Prostate Problems

Oct 9, 2019

By Trevor Shewfelt, Pharmacist at the Dauphin Clinic Pharmacy

"Have you ever thought of being a beet farmer?" Eric caught me off guard. I've grown a few tomatoes in my day, but I'm not even sure I'm a decent gardener. I am certainly not a farmer of any description. Maybe I didn't hear him right? "Do you want to be a beet farmer like that guy from The Office?" Then Eric wondered off. So, I heard him right, but I was still confused. I asked Emily what he was talking about. Apparentl,y a character on The Office, Dwight, is a part time farmer. A beet farmer to be exact. I can't say I understand more than that. I haven't watched The Office. I couldn't get into it. And I especially can't comprehend how both my children watch The Office and other TV shows on their phones.

I can't watch TV on my phone. Maybe my vision is going as I age. Trouble peeing is another common complaint as men age. Let's do a quick anatomy review. The urethra is the canal through which urine passes. It starts at the bladder and goes out of the body. The prostate is a walnut sized gland that surrounds the urethra in males. Benign prostatic hypertrophy (BPH) is a condition where a male's prostate becomes enlarged to the point that it starts to push against the urethra, much like clamping a garden hose. This causes the bladder wall to thicken and become irritable. The bladder starts to contract even when it contains only a small amount of urine. Eventually the bladder weakens and becomes incapable of empty itself completely, leaving behind urine.

Symptoms of BPH rarely show up before age 40. As mentioned, as men age the chance of BPH symptoms go up. About 50 percent of men in their 60s have BPH and over 80 percent of men in their 80s have symptoms. Common symptoms of BPH include needing to urinate often, feeling like you really need to go now, straining to start urinating, a stream that starts and stops several times, feeling like you haven't completely emptied your bladder, and more frequent nighttime urination.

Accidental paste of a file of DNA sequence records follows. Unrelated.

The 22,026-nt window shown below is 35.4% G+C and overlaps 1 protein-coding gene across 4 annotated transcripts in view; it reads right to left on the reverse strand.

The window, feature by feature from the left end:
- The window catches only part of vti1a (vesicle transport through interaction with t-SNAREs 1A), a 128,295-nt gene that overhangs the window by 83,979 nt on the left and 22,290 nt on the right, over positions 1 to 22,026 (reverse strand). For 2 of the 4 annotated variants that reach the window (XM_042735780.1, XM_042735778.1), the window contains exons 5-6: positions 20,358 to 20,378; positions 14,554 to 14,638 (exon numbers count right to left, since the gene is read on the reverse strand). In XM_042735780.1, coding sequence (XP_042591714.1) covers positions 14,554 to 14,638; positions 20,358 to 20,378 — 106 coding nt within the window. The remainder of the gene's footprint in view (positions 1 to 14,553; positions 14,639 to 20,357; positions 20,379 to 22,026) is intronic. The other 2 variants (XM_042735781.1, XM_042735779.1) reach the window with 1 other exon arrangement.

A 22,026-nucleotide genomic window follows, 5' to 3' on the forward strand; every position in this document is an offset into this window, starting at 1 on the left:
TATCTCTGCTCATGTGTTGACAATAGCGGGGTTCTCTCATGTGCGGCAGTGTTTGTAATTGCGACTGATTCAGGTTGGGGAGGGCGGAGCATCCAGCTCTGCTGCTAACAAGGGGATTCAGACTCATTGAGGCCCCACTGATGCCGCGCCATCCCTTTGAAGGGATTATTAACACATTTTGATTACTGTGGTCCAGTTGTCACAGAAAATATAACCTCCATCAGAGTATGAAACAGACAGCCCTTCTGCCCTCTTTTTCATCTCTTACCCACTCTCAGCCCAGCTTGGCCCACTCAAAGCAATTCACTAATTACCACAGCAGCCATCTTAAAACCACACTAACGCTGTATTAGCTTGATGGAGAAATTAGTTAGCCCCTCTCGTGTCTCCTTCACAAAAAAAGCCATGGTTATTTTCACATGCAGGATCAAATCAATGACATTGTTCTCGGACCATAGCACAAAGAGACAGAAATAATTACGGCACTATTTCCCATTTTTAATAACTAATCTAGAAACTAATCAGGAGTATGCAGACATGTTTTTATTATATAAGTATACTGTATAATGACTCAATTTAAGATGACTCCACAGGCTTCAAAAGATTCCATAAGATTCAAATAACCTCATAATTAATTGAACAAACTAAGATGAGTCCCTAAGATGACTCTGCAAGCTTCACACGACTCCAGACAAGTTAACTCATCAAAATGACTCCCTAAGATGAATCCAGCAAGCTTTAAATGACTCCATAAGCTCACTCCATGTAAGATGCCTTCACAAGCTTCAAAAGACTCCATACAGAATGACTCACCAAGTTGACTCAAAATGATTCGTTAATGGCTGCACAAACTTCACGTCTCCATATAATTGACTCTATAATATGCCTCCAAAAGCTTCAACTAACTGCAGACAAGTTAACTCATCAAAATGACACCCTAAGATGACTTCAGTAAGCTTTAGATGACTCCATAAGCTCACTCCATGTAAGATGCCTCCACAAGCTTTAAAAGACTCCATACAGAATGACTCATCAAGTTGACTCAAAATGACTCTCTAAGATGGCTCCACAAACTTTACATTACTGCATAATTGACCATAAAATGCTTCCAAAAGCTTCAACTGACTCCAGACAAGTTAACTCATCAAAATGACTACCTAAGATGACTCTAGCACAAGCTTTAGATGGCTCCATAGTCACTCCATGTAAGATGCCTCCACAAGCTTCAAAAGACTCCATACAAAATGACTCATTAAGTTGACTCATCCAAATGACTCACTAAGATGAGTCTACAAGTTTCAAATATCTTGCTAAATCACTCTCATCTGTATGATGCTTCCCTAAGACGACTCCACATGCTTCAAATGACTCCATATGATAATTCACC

What should you do if you have trouble urinating? Visit the doctor. They can determine if your symptoms are related to BPH and discuss your treatment options. What treatment options are available for BPH? There is surgery and medication. The gold standard for surgery is called TURP or trans-urethral resection of the prostate. It is usually reserved for more severe cases of BPH. BPH treatment will usually start with medication. And don't panic about a BPH diagnosis. Despite what you made have heard, although BPH and prostate cancer share similar symptoms, having BPH does not increase your chances of developing prostate cancer.

Just because you go to the doctor and complain about trouble peeing, don't be disappointed if they don't immediately offer you surgery or medication. If your symptoms don't bother you that much or if your prostate is still considered small, watching and waiting is a very reasonable strategy. Treatment of BPH is only recommended when it poses a health risk for the patient or when it becomes very bothersome.